The government has learnt the hard way. It has tried to promote small-scale entrepreneurship in agriculture and information and communication (ICT) technology sectors through equity financing. But it has burnt its fingers, for most part of the funds given to the so-called entrepreneurs as 49 per cent equity of each enterprise is now lost.
The government is supposed to get profit on a regular basis along with paying back of its equity in instalments from the entrepreneurs. But, in many cases, it has neither got profit on account of equity investment nor refund of equity.
Field investigation by a credible research entity had found a number of equity recipients missing from their designated locations. Some others reported their inability to pay profit and refund equity money to the government because of the loss they were incurring.
Since the launching of the fund, titled, Equity and Entrepreneurship Fund (EEF) in the fiscal year 2000-2001, the government has made available allocations worth Tk 20 billion (2000 crore). Of the amount, more than Tk 15 billion went to projects in the agriculture sector and the rest to the ICT sector until March last year.
The Bangladesh Bank (BB) maintained the fund, selected entrepreneurs and disbursed equity money among the selected entrepreneurs until 2009. Later the operational function was vested in the Investment Corporation of Bangladesh (ICB) and the BB has been formulating fund management policies and monitoring the investment activities of the EEF.
The EEF is a well-conceived entrepreneurship promotional move on the part of the government. But given the mindset of many entrepreneurs, both at macro and micro levels, in relation to the repayment of bank loans and government funds, it is hard to expect the desired results.
The hard truth is that default culture in Bangladesh is as pervasive as corruption is. Unless the lending agencies are in possession of the tools or means to twist the tail of the errant borrowers, there is every chance that the former would lose their money. Even lawsuits against defaulting borrowers are proving to be ineffective. The current situation with classified loans in the country's banking sector is a glaring instance. The share of soured assets of banks varies from 10 per cent 40 per cent of their outstanding loans. The basic problem here lies with the selection of borrowers.
In the case of EEF the problem has been with selection of entrepreneurs. The lack of proper monitoring of the use of fund and operations of enterprises has been yet another shortcoming. The government as a partner in business has failed to look after its own interest. In such a situation, the other partner, in most cases, eats up funds given by the absentee equity holder/s, in this case, the government.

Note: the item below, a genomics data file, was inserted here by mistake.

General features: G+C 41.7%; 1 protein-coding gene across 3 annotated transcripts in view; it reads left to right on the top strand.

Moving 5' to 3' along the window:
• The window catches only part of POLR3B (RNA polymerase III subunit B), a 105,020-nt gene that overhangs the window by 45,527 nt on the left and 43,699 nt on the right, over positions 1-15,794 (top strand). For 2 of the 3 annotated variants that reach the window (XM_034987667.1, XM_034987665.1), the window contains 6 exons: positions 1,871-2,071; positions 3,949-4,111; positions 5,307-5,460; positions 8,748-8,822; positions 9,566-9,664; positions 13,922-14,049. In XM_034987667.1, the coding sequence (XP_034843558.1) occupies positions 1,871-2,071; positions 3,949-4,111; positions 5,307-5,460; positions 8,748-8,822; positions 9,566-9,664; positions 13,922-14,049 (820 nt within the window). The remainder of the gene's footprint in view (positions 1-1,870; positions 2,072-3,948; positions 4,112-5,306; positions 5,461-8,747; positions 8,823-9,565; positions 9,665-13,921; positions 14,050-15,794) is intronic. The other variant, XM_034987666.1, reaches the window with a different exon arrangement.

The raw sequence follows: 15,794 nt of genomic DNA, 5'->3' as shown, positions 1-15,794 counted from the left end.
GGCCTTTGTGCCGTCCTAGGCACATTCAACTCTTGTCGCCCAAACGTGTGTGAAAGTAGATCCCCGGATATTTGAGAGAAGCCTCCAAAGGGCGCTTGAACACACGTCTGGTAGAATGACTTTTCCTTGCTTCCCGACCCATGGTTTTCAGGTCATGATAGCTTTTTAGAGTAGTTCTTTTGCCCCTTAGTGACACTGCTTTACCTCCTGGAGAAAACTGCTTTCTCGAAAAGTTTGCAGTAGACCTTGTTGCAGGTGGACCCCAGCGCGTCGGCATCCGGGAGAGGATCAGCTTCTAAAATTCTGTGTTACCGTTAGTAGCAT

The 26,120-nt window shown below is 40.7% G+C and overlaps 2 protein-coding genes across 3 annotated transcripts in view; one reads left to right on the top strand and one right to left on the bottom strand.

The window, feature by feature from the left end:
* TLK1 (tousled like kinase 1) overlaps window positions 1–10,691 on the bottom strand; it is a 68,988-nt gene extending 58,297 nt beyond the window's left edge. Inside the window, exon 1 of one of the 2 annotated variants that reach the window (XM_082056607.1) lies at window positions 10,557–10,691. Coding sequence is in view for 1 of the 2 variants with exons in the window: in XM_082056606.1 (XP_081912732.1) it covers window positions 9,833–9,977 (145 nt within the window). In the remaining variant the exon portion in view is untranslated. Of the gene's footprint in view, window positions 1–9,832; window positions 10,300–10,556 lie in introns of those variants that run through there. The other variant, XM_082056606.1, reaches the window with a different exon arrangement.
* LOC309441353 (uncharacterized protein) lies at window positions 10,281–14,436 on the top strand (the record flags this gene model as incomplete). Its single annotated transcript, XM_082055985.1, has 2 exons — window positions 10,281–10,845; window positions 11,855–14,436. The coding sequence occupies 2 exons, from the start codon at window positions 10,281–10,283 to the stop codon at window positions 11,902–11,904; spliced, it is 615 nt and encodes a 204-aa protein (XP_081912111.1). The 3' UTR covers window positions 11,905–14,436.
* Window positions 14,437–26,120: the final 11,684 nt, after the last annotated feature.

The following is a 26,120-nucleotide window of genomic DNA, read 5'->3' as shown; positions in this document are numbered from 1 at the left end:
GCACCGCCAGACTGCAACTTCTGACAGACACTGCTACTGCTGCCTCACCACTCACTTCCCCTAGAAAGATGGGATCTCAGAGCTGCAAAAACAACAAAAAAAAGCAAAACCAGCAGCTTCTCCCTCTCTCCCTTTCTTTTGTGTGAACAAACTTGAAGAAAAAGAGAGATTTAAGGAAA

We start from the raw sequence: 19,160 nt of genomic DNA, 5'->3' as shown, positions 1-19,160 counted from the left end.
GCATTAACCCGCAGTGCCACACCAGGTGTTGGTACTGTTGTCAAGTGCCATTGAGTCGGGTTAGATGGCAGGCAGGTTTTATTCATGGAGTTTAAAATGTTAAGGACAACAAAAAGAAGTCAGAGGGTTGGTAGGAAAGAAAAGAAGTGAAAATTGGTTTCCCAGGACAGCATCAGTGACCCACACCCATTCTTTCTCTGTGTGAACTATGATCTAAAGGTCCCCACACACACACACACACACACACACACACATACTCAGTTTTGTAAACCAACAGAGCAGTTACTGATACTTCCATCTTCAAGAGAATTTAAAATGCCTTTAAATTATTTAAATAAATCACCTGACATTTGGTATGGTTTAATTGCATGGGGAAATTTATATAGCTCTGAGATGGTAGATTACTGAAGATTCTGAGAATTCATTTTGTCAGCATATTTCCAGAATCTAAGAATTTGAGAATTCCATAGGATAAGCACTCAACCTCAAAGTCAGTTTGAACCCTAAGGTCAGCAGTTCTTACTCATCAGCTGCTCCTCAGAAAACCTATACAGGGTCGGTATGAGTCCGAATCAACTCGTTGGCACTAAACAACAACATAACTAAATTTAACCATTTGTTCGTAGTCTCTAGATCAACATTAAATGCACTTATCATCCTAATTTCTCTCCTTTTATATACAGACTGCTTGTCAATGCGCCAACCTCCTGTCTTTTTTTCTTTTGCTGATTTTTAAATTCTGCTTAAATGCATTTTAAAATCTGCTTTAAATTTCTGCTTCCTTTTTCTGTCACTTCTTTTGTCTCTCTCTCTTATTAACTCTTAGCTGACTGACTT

The BB, which was in-charge of the scheme, initially, did not have the requisite manpower and logistics to monitor the operations of the relevant entrepreneurs. The same is the case with the ICB. It, too, does not have the requisite strength to look into the activities of the relevant enterprises on a regular basis.
The BB is certainly disappointed by the dismal outcome of the EEF initiative. However, the bank, apparently, is not in favour of discontinuation of the support provided to the small-scale entrepreneurship across the country. The BB, reportedly, has more than Tk 3.0 billion worth of undisbursed fund and it has recently sought Tk 6.0 billion more from the government under a revised policy.
The BB has suggested providing support to entrepreneurs in the form of loans, not equity since there remains a risk of losing the money given as equity to the so-called entrepreneurs. However, one cannot dismiss irregularities in the selection of entrepreneurs also.
The central bank in the revised policy, which will be examined and approved by the finance ministry, has suggested taking collateral against the loans to be disbursed among entrepreneurs in the agriculture and ICT sectors. Here also, the quality of collateral would matter. Banks have been encountering serious problems while dealing with property given as collaterals against loans. In a number of cases, the banks find themselves in deep water as they fail to take over or dispose of mortgaged property because of fraudulent practices indulged in by the borrowers concerned. Often a section of unscrupulous bank officials extend their cooperation to such fraudulence.
The government has already wasted a good amount of taxpayers' money on the EEF scheme. If the finance ministry is really interested to pursue the scheme further under a revised policy, there should be a strong mechanism in place to sanction loans to genuine entrepreneurs, ensure genuineness of the property mortgaged by them and introduce a system to monitor the use of funds by borrowers. Otherwise, the scheme should be discontinued.